Quantcast
Sign Up For Our Newsletter
Email:

I4C

CCSS.ELA-Literacy.W.6.2 Write...

CCSS.ELA-Literacy.W.6.2 - Write informative/explanatory texts to examine a topic and convey ideas, concepts, and information through the selection, organization, and analysis of relevant content.

 

CCSS.ELA-Literacy.W.6.2.a - Introduce a topic; organize ideas, concepts, and information, using strategies such as definition, classification, comparison/contrast, and cause/effect; include formatting (e.g., headings), graphics (e.g., charts, tables), and multimedia when useful to aiding comprehension.

 

CCSS.ELA-Literacy.W.6.2.b - Develop the topic with relevant facts, definitions, concrete details, quotations, or other information and examples.

 

CCSS.ELA-Literacy.W.6.2.c - Use appropriate transitions to clarify the relationships among ideas and concepts.

 

CCSS.ELA-Literacy.W.6.2.d - Use precise language and domain-specific vocabulary to inform about or explain the topic.

 

CCSS.ELA-Literacy.W.6.2.e - Establish and maintain a formal style.

 

CCSS.ELA-Literacy.W.6.2.f - Provide a concluding statement or section that follows from the information or explanation presented.

 
Authors: National Governors Association Center for Best Practices, Council of Chief State School Officers

Title: CCSS.ELA-Literacy.W.6.2 Write Informative/explanatory Texts To Examine A Topic And Convey... Writing - 6th Grade English Language Arts Common Core State Standards

Publisher: National Governors Association Center for Best Practices, Council of Chief State School Officers, Washington D.C.

Copyright Date: 2010

(Page last edited 10/08/2017)

  1. A chart of the transitional devices - Also called conjunctive adverbs or adverbial conjunctions
  2. Adverb Clauses: Cause and Effect Relationships - Complete the statement to create a cause and effect
  3. Analyzing Advice as an Introduction to Shakespeare - Students read and analyze the advice given in Mary Schmich's 1997 Chicago Tribune column "Advice, Like Youth, Probably Just Wasted on the Young," which inspired the popular recording "Everybodys Free (to Wear Sunscreen)" by Baz Luhrmann. Exploring the column and its recording, students focus on both content and style through the use of central questions.
  4. Biography Project: Research and Class Presentation - As students give the class presentations, have other students use the Oral Presentation Peer Feedback Form to write their feedback.
  5. Book Reviews, Annotation, and Web Technology - Students work in groups to read and discuss a book, keeping track of their feelings and opinions about the book, as well as facts and quotations, as they read. After reading, each group goes through their notes on the book, marking items they want to include in a book review. They look at sample book reviews and discuss the common elements of book reviews. Next, each group works together to write a review of their book and use Web-authoring tools to publish the review onto a Web page. Students then decide which parts of their review they wish to annotate, with each student in the group responsible for one topic. Students research their topics, taking notes. Each student writes about his or her topic, including bibliographic information. The writings are then peer-reviewed by the group, published to the Web, and hyperlinked back to the group's book review.
  6. Can Animals Think? - The Can Animals Think? task is embedded in a 3-4 week unit that uses the topic of animal cognition as a means to teach students how to analyze and navigate informational texts as well as study the purposeful decisions an author makes to best convey his/her point of view in writing.
  7. Cause and Effect - Quia Quiz
  8. Cause and Effect Diagrams - Lesson showing how to think through causes of a problem
  9. Cause and Effect Essay - How to write a cause and effect essay
  10. Cause and Effect Graphic Organizers - Print these to practice this skill.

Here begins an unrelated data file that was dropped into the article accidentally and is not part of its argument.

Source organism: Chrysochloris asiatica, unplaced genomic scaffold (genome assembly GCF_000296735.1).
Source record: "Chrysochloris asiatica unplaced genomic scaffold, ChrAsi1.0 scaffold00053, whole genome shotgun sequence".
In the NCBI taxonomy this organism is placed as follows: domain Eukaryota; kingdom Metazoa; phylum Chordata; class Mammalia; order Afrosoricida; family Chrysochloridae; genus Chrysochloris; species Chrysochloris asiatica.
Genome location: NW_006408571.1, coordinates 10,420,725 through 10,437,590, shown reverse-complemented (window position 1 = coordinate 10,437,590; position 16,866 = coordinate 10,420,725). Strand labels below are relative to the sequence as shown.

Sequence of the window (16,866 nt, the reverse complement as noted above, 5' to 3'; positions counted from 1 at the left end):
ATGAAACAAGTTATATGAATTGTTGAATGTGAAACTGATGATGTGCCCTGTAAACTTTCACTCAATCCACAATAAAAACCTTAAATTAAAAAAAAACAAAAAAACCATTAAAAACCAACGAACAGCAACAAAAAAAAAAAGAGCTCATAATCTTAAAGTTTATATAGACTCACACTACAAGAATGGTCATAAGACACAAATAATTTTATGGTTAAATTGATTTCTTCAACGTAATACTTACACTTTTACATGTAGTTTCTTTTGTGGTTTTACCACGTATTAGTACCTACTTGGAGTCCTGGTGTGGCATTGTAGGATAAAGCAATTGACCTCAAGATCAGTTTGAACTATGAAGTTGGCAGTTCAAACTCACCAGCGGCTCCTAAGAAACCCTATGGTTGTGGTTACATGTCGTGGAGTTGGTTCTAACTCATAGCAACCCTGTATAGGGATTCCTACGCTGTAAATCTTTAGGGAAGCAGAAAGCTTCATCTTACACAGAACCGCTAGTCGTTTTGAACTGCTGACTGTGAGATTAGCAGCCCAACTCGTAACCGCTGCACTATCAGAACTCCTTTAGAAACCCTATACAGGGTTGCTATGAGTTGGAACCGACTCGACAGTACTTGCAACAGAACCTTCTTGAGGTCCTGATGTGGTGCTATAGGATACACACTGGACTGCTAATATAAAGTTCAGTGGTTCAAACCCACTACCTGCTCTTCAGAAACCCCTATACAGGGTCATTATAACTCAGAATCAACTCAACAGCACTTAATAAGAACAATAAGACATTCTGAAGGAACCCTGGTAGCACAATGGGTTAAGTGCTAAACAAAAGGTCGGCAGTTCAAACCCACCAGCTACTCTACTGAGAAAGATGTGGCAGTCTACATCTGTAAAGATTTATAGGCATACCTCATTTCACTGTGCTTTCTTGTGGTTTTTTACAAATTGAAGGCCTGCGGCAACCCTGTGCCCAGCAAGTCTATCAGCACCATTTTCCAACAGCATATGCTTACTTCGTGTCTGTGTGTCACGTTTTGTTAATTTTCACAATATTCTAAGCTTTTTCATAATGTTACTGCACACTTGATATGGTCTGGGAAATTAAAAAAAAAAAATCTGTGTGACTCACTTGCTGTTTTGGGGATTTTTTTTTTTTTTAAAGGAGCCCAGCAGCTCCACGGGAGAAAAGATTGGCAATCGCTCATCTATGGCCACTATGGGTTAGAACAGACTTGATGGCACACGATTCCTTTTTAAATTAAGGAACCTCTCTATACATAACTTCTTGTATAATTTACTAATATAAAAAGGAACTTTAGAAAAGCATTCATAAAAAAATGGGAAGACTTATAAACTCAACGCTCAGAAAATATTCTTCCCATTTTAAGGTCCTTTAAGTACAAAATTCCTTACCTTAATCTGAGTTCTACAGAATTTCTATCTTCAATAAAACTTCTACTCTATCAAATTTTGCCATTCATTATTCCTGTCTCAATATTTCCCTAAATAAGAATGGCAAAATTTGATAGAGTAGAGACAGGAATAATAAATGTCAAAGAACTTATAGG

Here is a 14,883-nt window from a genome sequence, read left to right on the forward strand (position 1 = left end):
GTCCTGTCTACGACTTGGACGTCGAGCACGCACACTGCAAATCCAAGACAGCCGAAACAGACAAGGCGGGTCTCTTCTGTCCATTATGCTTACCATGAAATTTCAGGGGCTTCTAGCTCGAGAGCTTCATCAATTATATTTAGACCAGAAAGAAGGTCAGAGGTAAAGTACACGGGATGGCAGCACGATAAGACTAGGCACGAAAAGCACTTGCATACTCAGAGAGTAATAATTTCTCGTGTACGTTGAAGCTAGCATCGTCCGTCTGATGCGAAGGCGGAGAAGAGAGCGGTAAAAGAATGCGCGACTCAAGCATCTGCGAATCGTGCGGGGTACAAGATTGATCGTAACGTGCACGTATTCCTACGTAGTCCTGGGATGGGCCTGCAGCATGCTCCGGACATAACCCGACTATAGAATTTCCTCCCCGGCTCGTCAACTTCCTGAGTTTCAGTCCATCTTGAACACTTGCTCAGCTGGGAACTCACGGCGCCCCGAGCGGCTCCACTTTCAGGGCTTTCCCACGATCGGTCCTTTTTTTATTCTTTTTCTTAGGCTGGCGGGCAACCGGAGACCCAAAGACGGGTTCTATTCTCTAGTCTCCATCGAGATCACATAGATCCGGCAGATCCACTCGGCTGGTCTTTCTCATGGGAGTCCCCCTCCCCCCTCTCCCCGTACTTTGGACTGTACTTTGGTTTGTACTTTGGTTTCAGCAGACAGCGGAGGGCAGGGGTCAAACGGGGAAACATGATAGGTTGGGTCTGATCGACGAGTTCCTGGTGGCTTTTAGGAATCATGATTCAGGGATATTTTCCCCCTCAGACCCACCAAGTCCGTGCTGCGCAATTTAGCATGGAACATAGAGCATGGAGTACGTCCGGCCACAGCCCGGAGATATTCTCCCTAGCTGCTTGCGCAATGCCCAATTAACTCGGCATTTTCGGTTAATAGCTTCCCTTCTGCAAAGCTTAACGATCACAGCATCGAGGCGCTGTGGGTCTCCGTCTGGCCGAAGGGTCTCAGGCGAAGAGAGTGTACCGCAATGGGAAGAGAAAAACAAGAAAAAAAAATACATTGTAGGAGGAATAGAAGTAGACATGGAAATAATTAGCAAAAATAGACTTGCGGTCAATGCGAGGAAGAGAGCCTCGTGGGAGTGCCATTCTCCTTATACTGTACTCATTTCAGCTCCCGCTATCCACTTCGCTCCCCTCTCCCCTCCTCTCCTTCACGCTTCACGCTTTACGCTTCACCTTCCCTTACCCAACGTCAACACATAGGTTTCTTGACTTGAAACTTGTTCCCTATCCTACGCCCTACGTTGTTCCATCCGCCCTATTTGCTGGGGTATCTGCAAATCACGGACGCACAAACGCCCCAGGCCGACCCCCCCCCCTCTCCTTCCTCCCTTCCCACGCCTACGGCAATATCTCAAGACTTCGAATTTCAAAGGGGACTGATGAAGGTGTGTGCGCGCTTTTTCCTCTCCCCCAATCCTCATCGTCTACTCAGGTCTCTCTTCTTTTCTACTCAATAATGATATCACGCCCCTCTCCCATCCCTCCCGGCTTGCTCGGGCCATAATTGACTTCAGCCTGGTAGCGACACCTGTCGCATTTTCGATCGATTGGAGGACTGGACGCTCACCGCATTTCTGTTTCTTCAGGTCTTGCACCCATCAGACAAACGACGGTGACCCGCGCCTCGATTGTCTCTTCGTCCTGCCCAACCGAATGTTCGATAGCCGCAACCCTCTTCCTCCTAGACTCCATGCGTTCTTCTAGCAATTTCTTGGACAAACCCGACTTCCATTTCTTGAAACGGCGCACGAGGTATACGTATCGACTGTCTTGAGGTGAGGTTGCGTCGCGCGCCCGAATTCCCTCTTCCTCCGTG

11. Cause and Effect Quiz - Quiz 1
  12. Cause and Effect Sheet - Read passage online and answer questions on paper
  13. Cause and Effect Transitions - Combine two sentences using connecting words to show cause and effect.
  14. Compare and Contrast Electronic Text With Traditionally Printed Text - During this lesson, students compare and contrast the characteristics of electronic text with the characteristics of traditionally printed text, gaining a deeper understanding of how to navigate and comprehend information found on the Internet.
  15. Comparing and Contrasting: Picturing an Organizational Pattern - This lesson is designed to be used during a unit when students are writing a comparison/contrast paper. It will be most helpful prior to drafting, but it could also be useful during revision
  16. Doodle Splash: Using Graphics to Discuss Literature - As students read a short story, they "doodle," either in a journal or using an online tool, responding to the text through images, symbols, shapes, and colors. They must be sure to represent all of the elements of the short story (setting, plot, character, point of view, theme) in their doodles.
  17. Dynamic Duo Text Talks: Examining the Content of Internet Sites - While this lesson makes use of websites about Anne Frank and the Holocaust, teachers can easily adapt the activities to a variety of topics. Guided by the questions on the Observation and Inquiry Sheet provided, students work together to explore several online texts on the chosen topic.
  18. Effective Conclusions - Article with ideas for concluding a speech
  19. Entering History: Nikki Giovanni and Martin Luther King, Jr. - Students read Martin Luther King Jr.'s "I Have a Dream" speech in conjunction with Nikki Giovanni's poem "The Funeral of Martin Luther King, Jr." in order to better understand the speech and the impact it had both on observers like Giovanni during the Civil Rights Movement and on Americans today.
  20. Exploring and Sharing Family Stories - In this lesson, students are encouraged to explore the idea of memory in both large- and small-group settings. Students access their own life experiences and then discuss family stories they have heard. After choosing a family member to interview, students create questions, interview their relative, and write a personal narrative that describes not only the answers to their questions but their own reactions to these responses. These narratives are peer reviewed and can be published as a class magazine or a website.
  21. Exploring Author's Voice Using Jane Addams Award-Winning Books - This lesson uses Jane Addams Award-winning books to explore author's voice and style.